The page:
India's financial capital, Bombay, all but ground to a halt Wednesday after record-breaking rains flooded roads and shut down the airport and train network. The chaos left thousands stranded and mudslides killed more than 70, as the government deployed military personnel to help with the relief effort.
The government has deployed troops and extra police personnel armed with inflatable rafts to reach the thousands of people left stranded across Bombay by the heavy rains. Many are commuters stuck in train and bus-stations after the rising floodwaters forced the cancellation of most public transportation.
Thousands of others trudged kilometers through what was sometimes waist-high water to reach home. The record-setting rain snapped cables and caused the closure of the airport.
The government closed schools and declared an official holiday for businesses after the intense downpour Tuesday overwhelmed the city's drainage systems.
"Unfortunately, a most unprecedented rainfall of 660 millimeters took place in six hours - and unfortunately the city cannot cope with this," says John Joseph, the commissioner of the Bombay Municipal Corporation.
Bombay is India's financial capital, associated more with big business and the country's homegrown film industry, called "Bollywood," than with the infrastructure problems that plague other parts of the country.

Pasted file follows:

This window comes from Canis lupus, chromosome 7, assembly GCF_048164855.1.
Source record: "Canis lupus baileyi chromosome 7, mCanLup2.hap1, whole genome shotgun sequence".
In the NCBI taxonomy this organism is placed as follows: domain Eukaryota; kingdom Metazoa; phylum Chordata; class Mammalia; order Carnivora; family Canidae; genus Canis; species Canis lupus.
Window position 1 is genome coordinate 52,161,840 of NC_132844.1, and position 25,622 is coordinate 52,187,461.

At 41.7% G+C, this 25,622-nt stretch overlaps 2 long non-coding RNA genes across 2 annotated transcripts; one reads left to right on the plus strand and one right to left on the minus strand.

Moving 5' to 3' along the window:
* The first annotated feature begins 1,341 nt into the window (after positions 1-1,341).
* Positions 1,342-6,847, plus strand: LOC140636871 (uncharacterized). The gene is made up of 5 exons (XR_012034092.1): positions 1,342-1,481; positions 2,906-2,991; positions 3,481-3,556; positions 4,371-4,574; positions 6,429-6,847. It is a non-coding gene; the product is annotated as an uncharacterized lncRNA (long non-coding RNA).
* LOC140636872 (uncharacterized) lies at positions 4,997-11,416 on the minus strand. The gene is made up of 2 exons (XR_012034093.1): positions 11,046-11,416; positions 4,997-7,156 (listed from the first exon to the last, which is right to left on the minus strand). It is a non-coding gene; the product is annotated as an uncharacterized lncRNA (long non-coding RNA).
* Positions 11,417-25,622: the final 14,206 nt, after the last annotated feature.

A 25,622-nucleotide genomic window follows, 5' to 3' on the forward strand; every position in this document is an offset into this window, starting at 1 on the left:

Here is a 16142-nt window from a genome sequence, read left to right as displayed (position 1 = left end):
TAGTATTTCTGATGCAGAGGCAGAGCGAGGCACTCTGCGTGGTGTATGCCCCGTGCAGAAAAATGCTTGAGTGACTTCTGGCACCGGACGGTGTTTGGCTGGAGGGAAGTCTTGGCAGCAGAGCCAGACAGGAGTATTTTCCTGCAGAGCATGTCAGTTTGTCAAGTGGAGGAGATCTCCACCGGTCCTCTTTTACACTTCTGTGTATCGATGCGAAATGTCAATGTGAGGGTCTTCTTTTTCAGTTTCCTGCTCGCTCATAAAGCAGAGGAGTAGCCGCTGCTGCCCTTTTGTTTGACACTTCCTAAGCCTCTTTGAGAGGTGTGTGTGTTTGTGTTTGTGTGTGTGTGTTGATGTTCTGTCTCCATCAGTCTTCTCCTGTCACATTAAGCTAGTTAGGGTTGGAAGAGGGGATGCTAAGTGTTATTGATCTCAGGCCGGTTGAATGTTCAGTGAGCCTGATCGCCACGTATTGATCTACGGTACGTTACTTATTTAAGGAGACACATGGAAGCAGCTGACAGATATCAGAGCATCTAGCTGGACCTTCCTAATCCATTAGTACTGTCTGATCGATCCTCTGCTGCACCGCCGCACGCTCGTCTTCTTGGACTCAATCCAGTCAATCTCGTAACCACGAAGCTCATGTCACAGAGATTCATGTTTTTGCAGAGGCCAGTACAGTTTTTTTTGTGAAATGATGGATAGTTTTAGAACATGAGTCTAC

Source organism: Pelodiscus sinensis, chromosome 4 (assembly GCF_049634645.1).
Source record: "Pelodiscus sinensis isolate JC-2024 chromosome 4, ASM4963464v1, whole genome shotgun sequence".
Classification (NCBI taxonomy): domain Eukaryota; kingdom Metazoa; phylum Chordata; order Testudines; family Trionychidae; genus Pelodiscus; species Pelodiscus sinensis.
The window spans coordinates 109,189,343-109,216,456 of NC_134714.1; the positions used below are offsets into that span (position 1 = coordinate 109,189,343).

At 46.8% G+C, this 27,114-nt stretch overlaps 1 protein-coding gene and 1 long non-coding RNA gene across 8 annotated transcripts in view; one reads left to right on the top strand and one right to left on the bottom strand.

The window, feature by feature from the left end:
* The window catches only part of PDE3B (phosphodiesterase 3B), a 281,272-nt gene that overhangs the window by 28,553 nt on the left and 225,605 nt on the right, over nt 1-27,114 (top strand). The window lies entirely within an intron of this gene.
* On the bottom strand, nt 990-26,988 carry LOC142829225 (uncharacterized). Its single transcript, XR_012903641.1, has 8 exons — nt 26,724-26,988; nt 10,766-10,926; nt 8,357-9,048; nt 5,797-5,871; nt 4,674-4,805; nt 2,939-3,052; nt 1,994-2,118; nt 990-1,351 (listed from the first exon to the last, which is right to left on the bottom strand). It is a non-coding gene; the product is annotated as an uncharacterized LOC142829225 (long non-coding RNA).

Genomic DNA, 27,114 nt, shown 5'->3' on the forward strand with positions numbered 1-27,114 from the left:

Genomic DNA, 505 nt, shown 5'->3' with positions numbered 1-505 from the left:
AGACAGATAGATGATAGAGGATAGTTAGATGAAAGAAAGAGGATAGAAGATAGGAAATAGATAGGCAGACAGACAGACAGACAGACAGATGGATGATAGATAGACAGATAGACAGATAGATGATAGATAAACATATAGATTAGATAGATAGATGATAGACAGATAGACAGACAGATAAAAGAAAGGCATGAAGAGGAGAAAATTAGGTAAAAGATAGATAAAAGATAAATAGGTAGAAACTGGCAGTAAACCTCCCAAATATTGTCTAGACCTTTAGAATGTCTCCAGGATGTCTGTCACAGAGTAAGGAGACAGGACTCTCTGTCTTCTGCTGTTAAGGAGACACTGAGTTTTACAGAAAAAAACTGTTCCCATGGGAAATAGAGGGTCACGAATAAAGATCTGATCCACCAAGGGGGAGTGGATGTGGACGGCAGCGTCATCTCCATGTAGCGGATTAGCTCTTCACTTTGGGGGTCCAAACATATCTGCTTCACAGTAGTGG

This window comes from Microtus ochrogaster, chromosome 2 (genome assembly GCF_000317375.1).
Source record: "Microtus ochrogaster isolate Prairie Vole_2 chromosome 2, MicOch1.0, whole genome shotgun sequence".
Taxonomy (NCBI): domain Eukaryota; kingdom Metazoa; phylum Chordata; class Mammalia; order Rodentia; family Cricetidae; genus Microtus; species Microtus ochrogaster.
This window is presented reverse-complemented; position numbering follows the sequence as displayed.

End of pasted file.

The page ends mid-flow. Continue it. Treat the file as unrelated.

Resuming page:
But not even the wealthy escaped the problems caused by this rain. Dozens of people spent the night in the lobby of the five-star Taj Lands End hotel, after their flights were canceled or they could not reach home due to the flooding.
Businessman John Glennon, a hotel guest, says he and his colleagues spent six hours in a car trying to return to their hotel from central Bombay.
"Water came up to the seats," he said. "We were sitting with the laptops (portable computers) on our heads. Waves were coming over the car - because cars were coming in the opposite direction and were pushing wakes of water all over us. Luckily some local boys - like a boat, the car was floating - and they pushed us about half a mile onto dry land."
In poorer areas, problems were worse. At least nine people in Bombay have died, by drowning or when rain-sodden walls collapsed on them. Officials say more than 20 people have died in mudslides in towns and villages across Maharashtra, the state where Bombay is located. Local news reports say the number may be more than 60.